Communities secretary Eric Pickles has alarmed supporters of pro-bus policies by calling on “anti-car” councils to provide more parking spaces

Communities secretary Eric Pickles faced a backlash from supporters of pro-bus policies this week after announcing that new guidance to councils will urge them to ditch “anti-car dogma” and provide more town centre parking spaces.

The new planning guidance, which is due to be published this week, will state that councils should understand the important role parking facilities can play in rejuvenating shops, high streets and town centres.

“Anti-car measures are driving motorists into the arms of internet retailers and out of town superstores, taking their custom with them,” said Pickles.

But a spokesman for the Local Government Association responded: “Creating more spaces in town and city centres where there is no room for them is simply not the way to draw more shoppers to the High Street.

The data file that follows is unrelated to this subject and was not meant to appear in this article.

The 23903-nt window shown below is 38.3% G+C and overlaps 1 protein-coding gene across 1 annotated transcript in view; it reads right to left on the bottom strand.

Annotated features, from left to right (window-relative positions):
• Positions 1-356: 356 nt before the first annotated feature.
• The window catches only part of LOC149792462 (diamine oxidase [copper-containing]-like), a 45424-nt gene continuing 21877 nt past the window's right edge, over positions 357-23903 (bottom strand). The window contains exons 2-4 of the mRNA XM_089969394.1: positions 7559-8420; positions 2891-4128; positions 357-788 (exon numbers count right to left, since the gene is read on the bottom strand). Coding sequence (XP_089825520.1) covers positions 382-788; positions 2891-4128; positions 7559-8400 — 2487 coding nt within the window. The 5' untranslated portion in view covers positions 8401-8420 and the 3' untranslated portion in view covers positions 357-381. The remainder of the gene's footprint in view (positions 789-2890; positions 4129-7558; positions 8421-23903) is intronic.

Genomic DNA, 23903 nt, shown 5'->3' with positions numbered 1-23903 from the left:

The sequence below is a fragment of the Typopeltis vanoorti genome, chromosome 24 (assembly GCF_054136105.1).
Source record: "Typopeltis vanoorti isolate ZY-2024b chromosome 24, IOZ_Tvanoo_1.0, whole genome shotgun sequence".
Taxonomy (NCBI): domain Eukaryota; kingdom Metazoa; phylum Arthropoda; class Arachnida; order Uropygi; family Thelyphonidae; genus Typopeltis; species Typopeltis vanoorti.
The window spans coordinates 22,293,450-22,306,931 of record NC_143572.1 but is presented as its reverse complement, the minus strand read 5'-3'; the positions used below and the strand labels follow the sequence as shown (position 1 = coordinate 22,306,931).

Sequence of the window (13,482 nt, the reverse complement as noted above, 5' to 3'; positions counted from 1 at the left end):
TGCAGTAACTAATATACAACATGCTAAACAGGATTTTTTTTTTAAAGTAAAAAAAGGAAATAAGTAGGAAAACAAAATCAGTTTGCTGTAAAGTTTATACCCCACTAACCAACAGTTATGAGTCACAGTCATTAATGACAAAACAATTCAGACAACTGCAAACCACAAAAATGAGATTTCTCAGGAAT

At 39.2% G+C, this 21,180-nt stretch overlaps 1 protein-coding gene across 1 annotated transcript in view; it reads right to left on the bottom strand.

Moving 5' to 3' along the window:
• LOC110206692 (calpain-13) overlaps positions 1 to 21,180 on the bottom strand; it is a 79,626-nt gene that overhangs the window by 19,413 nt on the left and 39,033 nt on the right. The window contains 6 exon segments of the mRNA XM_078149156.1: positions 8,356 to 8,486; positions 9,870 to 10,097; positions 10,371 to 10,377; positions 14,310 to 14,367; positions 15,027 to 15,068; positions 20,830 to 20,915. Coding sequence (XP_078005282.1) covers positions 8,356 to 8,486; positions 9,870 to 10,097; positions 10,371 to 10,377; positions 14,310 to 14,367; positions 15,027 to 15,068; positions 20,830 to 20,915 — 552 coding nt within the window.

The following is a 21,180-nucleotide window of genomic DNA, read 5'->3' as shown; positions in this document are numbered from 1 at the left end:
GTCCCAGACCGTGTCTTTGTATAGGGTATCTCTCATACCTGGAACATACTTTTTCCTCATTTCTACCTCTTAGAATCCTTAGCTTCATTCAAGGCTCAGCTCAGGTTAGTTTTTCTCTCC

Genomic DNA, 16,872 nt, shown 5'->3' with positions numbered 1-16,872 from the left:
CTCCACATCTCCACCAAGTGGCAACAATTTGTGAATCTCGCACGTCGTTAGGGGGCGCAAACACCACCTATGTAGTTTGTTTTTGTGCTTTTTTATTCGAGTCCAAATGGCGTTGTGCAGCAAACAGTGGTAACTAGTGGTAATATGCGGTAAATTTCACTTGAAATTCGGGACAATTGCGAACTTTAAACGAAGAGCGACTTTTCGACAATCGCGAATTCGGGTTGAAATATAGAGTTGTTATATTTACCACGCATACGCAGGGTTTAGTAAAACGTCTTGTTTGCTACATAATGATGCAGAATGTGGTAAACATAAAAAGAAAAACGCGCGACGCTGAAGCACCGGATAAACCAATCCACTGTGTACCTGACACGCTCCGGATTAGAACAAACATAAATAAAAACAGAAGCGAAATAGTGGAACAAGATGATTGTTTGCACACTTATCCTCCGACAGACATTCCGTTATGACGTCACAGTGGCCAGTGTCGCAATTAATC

“Parking measures help avoid congestion in our high streets.”

This view was echoed by Bus Users UK, which pointed out that 1.4 billion shopping trips are made by bus each year, creating retail spend in excess of £20bn. “Car-friendly policies alone could make matters worse,” said Bus Users UK chief executive Claire Walters. “We should be promoting excellent public transport.”

Meanwhile, one senior bus industry figure commented: “Is Pickles a complete nutter? First he wants all cars to be able to stop for 15 minutes on double yellows now he wants unfettered car access to towns and cities.

“I agree that sensible parking policies are required and over zealous wardens need to be reined in, but this is a recipe for gridlock and the eventual demise of local bus services.”


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